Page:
Saturday Night Live‘s 44th season premiere is, one week later, best remembered for how it began and how it ended. Matt Damon’s inspired performance as then-Supreme Court nominee Brett Kavanaugh was apparently enough to make general audiences laugh at the otherwise taxing situation, despite Damon’s problematic public comments about the #MeToo and Time’s Up movements. As for musical guest Kanye West’s pro-Donald Trump speech, which didn’t make it to air since host Adam Driver had already signed the program off, even SNL is still talking about it now.
No, seriously. Both host Awkwafina’s opening monologue and Pete Davidson’s “Weekend Update” segment featured digs at the rapper, who deactivated his Twitter and Instagram accounts on Saturday. West’s notoriety notwithstanding, however, his words and actions may have dominated much of the SNL-driven news this past week, but co-head writers Michael Che, Colin Jost and Kent Sublette apparently tried to steer their writer’s room away from the more obvious jokes and sketches in order to produce something that was wholly new.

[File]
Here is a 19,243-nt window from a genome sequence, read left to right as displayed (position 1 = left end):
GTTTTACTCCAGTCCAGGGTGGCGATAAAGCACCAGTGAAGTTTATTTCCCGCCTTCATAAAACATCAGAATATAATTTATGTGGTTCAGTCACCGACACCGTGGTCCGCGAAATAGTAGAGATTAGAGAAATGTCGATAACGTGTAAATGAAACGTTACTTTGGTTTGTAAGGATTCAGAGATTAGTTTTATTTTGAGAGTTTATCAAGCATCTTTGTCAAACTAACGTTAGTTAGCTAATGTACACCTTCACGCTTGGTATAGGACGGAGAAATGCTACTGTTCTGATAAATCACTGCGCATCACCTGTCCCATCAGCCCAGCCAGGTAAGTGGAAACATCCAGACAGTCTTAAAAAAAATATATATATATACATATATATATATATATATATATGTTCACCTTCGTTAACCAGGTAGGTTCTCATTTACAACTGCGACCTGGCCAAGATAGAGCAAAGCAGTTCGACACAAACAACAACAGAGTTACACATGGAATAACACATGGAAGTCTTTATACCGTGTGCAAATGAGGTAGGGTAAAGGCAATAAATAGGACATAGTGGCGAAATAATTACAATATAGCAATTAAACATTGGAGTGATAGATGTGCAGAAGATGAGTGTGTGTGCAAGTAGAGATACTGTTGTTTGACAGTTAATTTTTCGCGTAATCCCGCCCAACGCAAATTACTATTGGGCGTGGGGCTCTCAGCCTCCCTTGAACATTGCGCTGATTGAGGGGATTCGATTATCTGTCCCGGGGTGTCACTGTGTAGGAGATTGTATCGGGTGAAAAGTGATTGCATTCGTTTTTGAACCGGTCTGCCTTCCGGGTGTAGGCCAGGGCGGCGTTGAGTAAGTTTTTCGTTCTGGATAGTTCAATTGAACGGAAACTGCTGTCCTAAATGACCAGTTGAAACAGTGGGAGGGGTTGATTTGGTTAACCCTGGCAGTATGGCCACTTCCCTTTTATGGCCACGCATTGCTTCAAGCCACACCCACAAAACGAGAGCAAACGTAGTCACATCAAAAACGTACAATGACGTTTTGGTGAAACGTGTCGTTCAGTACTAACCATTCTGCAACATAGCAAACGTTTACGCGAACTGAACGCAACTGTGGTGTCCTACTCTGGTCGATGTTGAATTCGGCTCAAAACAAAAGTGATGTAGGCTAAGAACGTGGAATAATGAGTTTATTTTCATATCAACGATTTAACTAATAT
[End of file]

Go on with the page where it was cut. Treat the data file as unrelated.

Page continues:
It worked, for the most part, as the aforementioned jokes at West’s expense were quickly crowded out by the fact that Awkwafina became only the second Asian woman ever to host SNL in its storied history. Lucy Liu became the first-ever Asian woman to host the program back in 2000, so 18 years later, Awkwafina made sure to highlight this feat in her monologue, which was one of the more memorable sketches and moments from this week’s show.
Awkwafina gives a shout-out to Lucy Liu
While Donald Glover’s monologue five months go came in at nearly five minutes, both Adam Driver and Awkwafina’s opening bits this season have been kept at least a minute shorter. Whether or not this is simply a coincidence or a new effort by the writers to make time for more (or longer) sketches remains to be seen, though it doesn’t detract from the impact of Awkwafina’s monologue this weekend. Aside from taking the first of the night’s many shots at Kanye West, the host also used her moment to thank Lucy Liu, the only other Asian woman to ever host SNL in its 43-year history. “I remember how important that episode was for me,” she said, “and how it totally changed what I thought was possible for an Asian-American woman.”